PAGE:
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Judge: Lawsuit over West Virginia gun bill can proceed

CHARLESTON — A federal judge said Wednesday a lawsuit brought by an organization representing domestic violence victims challenging a 2018 law prohibiting businesses from banning guns from parking lots can move forward.

U.S. District Judge John Copenhaver denied a motion brought by West Virginia Attorney General Patrick Morrisey on Aug. 5, 2019, to dismiss a case challenging the law from the West Virginia Coalition Against Domestic Violence.

The coalition filed a complaint on June 6, 2019, in the U.S. District Court for the Southern District of West Virginia seeking an injunction against House Bill 4187, also called the Business Liability Protection Act.

The bill, which was passed by the West Virginia Legislature on March 10, 2018, and went into effect 90 days later, prohibits property owners or lessees of real property from prohibiting gun owners from possessing their firearms in their parked vehicles. It also prohibits the hiring or firing of employees based on their possession of firearms.

The Coalition Against Domestic Violence filed its lawsuit a year later, alleging the law violates the property rights of the coalition and its 14 affiliates across the state and puts its clients in potential danger. The coalition is represented by Everytown Law, the legal arm of Everytown for Gun Safety, a group advocating for more stringent gun control measures. Michael Bloomberg, a former New York City mayor and Democratic candidate for president, is a major financier.

“Under the law in question, private property owners can’t choose to keep guns off their property, no matter what their reasons are,” said Eric Tirschwell, managing director for Everytown Law. “It’s truly extreme, and it directly affects our clients’ ability to protect their staff, residents and visitors.”

The coalition alleges the law violates the constitutional rights to free speech and freedom of association under the 1st Amendment, and 14th Amendment rights for substantive and procedural due process.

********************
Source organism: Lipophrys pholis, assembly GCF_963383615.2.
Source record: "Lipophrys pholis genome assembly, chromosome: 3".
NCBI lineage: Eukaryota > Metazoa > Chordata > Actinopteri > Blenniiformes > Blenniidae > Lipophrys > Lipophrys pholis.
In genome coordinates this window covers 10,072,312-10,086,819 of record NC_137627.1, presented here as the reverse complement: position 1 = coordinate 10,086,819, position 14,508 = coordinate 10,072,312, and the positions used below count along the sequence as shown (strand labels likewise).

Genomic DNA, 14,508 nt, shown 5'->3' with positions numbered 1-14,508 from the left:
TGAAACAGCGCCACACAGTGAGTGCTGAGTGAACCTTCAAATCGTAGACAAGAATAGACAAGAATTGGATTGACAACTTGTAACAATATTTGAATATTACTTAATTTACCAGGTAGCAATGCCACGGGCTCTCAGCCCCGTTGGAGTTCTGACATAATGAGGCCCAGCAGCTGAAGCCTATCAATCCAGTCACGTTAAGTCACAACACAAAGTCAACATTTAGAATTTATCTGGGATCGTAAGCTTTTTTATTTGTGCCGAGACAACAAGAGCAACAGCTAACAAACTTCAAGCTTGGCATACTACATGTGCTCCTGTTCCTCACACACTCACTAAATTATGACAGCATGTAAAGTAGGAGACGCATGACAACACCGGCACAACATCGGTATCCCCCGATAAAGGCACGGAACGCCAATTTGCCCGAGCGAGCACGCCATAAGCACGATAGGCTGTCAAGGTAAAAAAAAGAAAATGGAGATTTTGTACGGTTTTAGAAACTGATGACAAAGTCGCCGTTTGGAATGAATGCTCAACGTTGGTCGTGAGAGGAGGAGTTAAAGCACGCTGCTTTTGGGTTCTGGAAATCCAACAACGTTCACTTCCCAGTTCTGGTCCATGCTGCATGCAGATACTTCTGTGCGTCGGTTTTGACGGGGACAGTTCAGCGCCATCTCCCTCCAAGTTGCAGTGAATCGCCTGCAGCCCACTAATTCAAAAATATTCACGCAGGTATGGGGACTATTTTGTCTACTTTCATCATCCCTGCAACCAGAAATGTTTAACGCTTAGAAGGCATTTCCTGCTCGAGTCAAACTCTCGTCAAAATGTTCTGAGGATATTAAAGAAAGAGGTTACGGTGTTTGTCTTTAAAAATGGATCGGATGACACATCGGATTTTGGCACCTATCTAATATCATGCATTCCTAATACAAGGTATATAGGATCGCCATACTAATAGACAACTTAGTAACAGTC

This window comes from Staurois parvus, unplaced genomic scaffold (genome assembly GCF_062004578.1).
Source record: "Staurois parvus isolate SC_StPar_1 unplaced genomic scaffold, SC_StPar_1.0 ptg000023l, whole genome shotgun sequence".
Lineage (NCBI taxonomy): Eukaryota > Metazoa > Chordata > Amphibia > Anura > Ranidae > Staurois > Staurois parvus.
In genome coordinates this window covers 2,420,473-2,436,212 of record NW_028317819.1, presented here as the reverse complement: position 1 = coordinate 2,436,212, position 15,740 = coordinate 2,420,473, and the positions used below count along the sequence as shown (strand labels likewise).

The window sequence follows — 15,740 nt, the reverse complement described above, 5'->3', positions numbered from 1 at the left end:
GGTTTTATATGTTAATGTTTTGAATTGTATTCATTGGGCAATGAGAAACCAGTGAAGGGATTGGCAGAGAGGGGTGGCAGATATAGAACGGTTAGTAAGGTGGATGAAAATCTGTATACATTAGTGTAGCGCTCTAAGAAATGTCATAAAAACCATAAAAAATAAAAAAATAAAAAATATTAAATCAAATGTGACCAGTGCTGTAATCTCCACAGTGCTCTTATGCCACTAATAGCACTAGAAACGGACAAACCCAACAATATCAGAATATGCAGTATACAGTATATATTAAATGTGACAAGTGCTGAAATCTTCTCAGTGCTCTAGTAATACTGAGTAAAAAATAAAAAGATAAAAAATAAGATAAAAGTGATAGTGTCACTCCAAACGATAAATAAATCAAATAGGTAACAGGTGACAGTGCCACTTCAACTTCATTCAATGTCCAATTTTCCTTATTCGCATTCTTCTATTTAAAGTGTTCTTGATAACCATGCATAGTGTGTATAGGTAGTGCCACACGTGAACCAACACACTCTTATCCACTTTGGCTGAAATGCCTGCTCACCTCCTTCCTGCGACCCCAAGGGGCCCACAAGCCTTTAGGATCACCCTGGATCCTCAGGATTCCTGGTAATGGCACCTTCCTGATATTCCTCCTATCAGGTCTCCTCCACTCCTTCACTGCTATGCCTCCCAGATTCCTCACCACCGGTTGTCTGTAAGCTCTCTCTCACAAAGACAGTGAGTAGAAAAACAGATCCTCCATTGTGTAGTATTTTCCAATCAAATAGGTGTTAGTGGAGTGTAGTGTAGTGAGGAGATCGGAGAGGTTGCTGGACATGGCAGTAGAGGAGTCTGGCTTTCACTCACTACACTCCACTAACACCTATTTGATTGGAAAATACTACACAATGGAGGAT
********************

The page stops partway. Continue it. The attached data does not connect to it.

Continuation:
The law empowers the attorney general to enforce the provisions of the Business Liability Protection Act. The attorney general can seek injunctions against businesses on behalf of customers and employees and seek civil penalties up to $5,000 for each violation.

In its arguments for dismissal, the attorney general’s office said the coalition doesn’t have standing to bring a lawsuit because the law has never been used against the coalition. The attorney general’s office said it had no intention to enforce the law unless it receives a complaint. In his order, Copenhaver wrote the coalition still had standing to bring a lawsuit.

“(The attorney general’s) statement is not enough to remove (coalition) members’ legitimate fear that they will be penalized for applying their policies,” Copenhaver wrote. “…There is nothing to suggest that the defendant will not enforce the statute if a member shelter adheres to its existing policy and a citizen files a complaint. Thus, the (coalition) has alleged an injury in fact.”

“Even though the statute has not yet been enforced, the chilling effect in this case is objectively reasonable for members who have changed policies pertaining to the presence of firearms in parking lots after the amendments were enacted,” Copenhaver continued.

According to Everytown Law, 20 states have similar parking lot laws, though it argues West Virginia’s law is overly broad, lacks exemptions and puts a burden on the rights of property owners. With the lawsuit moving forward, Everytown Law is preparing to make its case on behalf of the Coalition Against Domestic Violence.

“We look forward to showing the court how this law tramples the rights of property owners across West Virginia, including the rights to ask questions and make decisions that directly affect the safety of everyone on their property,” Tirschwell, said.

A spokesperson for the Attorney General’s Office said Friday that they received the ruling Wednesday and would review the ruling and determine next steps.

(Adams can be contacted at sadams@newsandsentinel.com)

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